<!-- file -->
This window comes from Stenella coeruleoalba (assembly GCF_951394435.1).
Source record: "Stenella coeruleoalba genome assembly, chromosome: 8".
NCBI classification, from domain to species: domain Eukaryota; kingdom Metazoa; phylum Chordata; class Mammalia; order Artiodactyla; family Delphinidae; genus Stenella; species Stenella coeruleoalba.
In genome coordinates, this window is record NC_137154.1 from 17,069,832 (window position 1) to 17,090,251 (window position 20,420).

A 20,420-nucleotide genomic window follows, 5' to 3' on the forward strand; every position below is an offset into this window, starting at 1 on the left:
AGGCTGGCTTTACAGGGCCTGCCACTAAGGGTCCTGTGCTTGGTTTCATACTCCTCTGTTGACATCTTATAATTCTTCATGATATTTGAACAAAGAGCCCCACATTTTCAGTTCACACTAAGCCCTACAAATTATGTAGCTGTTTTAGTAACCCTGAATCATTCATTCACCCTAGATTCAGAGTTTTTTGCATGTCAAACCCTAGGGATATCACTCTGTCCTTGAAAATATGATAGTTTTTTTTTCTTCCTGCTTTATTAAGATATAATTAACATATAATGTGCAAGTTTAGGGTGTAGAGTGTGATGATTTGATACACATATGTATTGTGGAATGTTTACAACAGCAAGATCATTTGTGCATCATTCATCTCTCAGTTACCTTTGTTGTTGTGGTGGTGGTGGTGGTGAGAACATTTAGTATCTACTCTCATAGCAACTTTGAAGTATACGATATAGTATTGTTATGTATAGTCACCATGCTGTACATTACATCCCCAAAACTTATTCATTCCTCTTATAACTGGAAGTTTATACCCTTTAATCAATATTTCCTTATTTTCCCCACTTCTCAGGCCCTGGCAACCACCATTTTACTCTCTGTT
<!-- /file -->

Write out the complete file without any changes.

This window comes from Stenella coeruleoalba (assembly GCF_951394435.1).
Source record: "Stenella coeruleoalba genome assembly, chromosome: 8".
NCBI classification, from domain to species: domain Eukaryota; kingdom Metazoa; phylum Chordata; class Mammalia; order Artiodactyla; family Delphinidae; genus Stenella; species Stenella coeruleoalba.
In genome coordinates, this window is record NC_137154.1 from 17,069,832 (window position 1) to 17,090,251 (window position 20,420).

A 20,420-nucleotide genomic window follows, 5' to 3' on the forward strand; every position below is an offset into this window, starting at 1 on the left:
AGGCTGGCTTTACAGGGCCTGCCACTAAGGGTCCTGTGCTTGGTTTCATACTCCTCTGTTGACATCTTATAATTCTTCATGATATTTGAACAAAGAGCCCCACATTTTCAGTTCACACTAAGCCCTACAAATTATGTAGCTGTTTTAGTAACCCTGAATCATTCATTCACCCTAGATTCAGAGTTTTTTGCATGTCAAACCCTAGGGATATCACTCTGTCCTTGAAAATATGATAGTTTTTTTTTCTTCCTGCTTTATTAAGATATAATTAACATATAATGTGCAAGTTTAGGGTGTAGAGTGTGATGATTTGATACACATATGTATTGTGGAATGTTTACAACAGCAAGATCATTTGTGCATCATTCATCTCTCAGTTACCTTTGTTGTTGTGGTGGTGGTGGTGGTGAGAACATTTAGTATCTACTCTCATAGCAACTTTGAAGTATACGATATAGTATTGTTATGTATAGTCACCATGCTGTACATTACATCCCCAAAACTTATTCATTCCTCTTATAACTGGAAGTTTATACCCTTTAATCAATATTTCCTTATTTTCCCCACTTCTCAGGCCCTGGCAACCACCATTTTACTCTCTGTT